La Tribu movie review: Fernando Colomo's Netflix film is cold and emotionless for the most part

Bhaskar Chattopadhyay

December 08, 2018 14:48:24 IST

2/5

Fernando Colomo’s new comedy film La Tribu (The Tribe) joins the somewhat 'overcrowded' library of Netflix Originals this year. I take the liberty of using that particular term here because as with the film in question itself, an abnormally large share of the movies in this vast catalogue seems to have failed to strike a chord with the audiences. Like many of its predecessors, Colomo’s film too begins with a premise that I was willing to invest in, but at the end of it, I felt thoroughly let down.

A still from La Tribu. YouTube

A still from La Tribu. YouTube

Fidel, a corporate top honcho working as the head of human resources at a multinational firm, has served pink slips to a large number of employees overnight. There are massive protests by people who have lost their jobs outside his office. But Fidel is least bothered and is engaged in an act of passion with a colleague in the same office. Karma gets back at him when he suddenly realises that he is caught in a highly unusual occurrence of 'penis captivus.' The resulting scandal ruins his career in a matter of minutes and he becomes a viral sensation for all the wrong reasons. Fidel contemplates suicide but his therapist urges him to meet his biological mother, who he has never seen before and who had put him up for adoption after a case of unplanned teenage pregnancy many years ago. Before he can meet his mother though, Fidel throws himself in front of a moving bus. The collision does not kill him, but he loses his memory partially. It is now up to his long lost mother to get her son’s life back on track, and in order to do this, she takes the help of a group of friends that she goes to dance class with.

There are several problems with the film which threaten to ruin the general lightheartedness of the overall approach that the director wants to take. The chief among them is the pace. Even the most emotional moments in the film – ones that called for some much-needed and precious moments of stopping and thinking – are rushed to such an extent that the entire effect is ruined. I am not quite sure what the makers achieved by sacrificing depth while making the film – primarily because there is not much of a story to tell either. The entire thing is quite predictable and the only way by which the film could have been made interesting is by slowing things down while still keeping the humour quotient high. But the makers seemed to have believed otherwise.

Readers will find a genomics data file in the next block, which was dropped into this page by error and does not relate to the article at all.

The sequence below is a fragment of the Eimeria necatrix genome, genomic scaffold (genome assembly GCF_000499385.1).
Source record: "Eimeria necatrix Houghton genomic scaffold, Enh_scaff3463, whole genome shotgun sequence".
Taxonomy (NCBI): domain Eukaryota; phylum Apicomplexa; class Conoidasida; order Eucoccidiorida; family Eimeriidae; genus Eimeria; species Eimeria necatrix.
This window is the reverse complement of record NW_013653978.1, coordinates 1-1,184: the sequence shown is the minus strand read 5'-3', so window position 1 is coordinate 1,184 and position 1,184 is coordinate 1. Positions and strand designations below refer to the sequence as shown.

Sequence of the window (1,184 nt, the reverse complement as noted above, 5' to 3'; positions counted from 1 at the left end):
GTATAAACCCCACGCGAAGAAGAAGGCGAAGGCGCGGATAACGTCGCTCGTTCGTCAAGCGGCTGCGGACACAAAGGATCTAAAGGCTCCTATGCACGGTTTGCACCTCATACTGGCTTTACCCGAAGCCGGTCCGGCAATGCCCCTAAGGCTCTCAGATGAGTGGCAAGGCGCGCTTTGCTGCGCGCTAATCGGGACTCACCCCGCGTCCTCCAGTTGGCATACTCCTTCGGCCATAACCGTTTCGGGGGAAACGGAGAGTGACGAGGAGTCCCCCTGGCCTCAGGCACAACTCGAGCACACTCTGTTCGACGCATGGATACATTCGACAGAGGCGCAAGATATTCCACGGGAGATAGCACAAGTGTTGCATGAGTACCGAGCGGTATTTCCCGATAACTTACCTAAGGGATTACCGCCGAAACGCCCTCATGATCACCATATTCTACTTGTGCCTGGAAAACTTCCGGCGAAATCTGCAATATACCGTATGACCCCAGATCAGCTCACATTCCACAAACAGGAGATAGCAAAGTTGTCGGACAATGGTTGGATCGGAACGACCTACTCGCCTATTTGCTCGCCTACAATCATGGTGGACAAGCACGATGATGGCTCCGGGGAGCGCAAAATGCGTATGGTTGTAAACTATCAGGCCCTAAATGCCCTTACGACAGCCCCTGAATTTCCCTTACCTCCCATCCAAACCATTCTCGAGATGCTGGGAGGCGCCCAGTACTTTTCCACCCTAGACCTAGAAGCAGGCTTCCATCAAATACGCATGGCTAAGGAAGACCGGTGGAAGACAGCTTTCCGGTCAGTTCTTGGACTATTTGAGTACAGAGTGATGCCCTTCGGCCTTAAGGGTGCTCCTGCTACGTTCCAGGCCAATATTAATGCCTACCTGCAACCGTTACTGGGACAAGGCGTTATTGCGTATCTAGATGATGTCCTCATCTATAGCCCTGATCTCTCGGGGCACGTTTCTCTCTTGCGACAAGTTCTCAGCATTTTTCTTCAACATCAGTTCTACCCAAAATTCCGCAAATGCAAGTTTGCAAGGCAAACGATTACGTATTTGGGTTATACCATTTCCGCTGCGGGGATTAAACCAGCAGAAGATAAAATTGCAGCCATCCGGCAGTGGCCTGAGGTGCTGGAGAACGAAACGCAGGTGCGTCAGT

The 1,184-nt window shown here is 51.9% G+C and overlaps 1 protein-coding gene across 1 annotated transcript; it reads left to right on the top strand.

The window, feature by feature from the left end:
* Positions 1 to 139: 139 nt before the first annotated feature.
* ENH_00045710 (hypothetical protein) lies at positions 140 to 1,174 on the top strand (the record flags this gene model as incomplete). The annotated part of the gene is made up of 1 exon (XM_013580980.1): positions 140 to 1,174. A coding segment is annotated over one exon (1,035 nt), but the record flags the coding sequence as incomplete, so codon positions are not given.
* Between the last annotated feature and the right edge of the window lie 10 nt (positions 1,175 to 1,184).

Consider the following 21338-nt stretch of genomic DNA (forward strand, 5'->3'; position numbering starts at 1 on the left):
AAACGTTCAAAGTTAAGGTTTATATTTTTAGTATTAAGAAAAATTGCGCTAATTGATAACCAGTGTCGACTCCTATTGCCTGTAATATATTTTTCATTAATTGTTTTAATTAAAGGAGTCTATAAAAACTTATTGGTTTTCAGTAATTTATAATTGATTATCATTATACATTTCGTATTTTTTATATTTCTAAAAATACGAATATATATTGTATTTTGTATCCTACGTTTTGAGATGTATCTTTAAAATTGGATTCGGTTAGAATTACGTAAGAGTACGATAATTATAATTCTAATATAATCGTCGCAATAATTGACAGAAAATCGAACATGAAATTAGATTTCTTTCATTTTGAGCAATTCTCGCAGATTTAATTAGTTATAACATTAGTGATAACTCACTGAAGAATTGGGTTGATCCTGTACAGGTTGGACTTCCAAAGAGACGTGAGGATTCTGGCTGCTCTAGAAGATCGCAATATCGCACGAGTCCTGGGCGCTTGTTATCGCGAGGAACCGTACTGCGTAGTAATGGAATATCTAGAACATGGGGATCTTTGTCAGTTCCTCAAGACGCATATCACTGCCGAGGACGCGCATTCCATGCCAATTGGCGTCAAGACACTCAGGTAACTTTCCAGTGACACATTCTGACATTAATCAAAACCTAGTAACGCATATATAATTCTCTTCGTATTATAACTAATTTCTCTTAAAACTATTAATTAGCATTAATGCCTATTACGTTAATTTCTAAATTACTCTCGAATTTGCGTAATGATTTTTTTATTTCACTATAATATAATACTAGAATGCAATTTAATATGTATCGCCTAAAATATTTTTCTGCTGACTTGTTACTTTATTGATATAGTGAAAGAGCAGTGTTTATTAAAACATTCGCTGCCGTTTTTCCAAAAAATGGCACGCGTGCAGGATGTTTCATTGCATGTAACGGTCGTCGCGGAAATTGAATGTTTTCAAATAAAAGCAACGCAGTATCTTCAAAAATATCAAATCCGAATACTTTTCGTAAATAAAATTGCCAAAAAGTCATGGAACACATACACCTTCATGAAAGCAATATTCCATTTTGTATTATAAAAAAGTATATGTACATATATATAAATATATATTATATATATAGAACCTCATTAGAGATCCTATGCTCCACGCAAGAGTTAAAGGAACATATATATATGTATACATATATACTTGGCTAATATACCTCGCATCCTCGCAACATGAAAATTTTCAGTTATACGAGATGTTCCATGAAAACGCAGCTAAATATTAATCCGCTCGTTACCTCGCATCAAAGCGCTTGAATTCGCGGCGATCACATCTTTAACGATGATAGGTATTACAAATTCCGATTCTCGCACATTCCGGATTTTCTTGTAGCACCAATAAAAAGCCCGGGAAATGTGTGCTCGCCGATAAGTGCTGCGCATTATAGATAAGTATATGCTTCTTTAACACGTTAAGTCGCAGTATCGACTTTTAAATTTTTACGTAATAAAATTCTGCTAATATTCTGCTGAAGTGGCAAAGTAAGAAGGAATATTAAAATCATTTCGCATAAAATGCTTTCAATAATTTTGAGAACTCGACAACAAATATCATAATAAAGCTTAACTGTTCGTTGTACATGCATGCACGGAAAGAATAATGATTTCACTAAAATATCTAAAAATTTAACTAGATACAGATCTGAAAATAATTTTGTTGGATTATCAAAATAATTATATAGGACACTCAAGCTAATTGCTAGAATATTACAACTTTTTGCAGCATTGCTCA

The other problem which I have with the film is that it lets go of a perfect opportunity to explore the backstories of the members of the dance group – the happy housewives of the titular 'tribe.' Their lives do intertwine with the central flow of the story, but only at a superficial level. They come and go, without really making a substantial individual impact on the relationship between Fidel and his mother, or on the lives of either. It is almost as if their presence in the film was merely a gimmick, a hole that had to be plugged just because it was there. And that, I felt, was a great loss.

The lead actor, Paco Leon, came across as rather uninvested, certainly so when it comes to comedy. He may be a fine dancer, but his comic timing leaves a lot to desire. At the same time, he is never particularly good in the sensitive scenes either. His relationship with the dance troupe's good looking instructor also comes across as one of the most dispassionate tracks of the film.

If there is any saving grace in the film, however, it has got to be the presence of Carmen Machi, who plays the role of Fidel’s mother. She is earnest right from the first scene and throughout the 90-minute length of the film – when she is arguing with her boss as to why she should get a promotion at work, or when she is reprimanding her sons for sitting around on their bums all day long, right down to the scenes when she visibly yearns to make up for all the years she lost with her estranged son. Machi giggles, weeps and dances her way into the audience's hearts. It is her energy that rubs off on the rest of the actors to a great extent. But despite her best efforts, she cannot save this bummer of a script that is cold and emotionless for the most part.

 

Updated Date: Dec 08, 2018 14:48 PM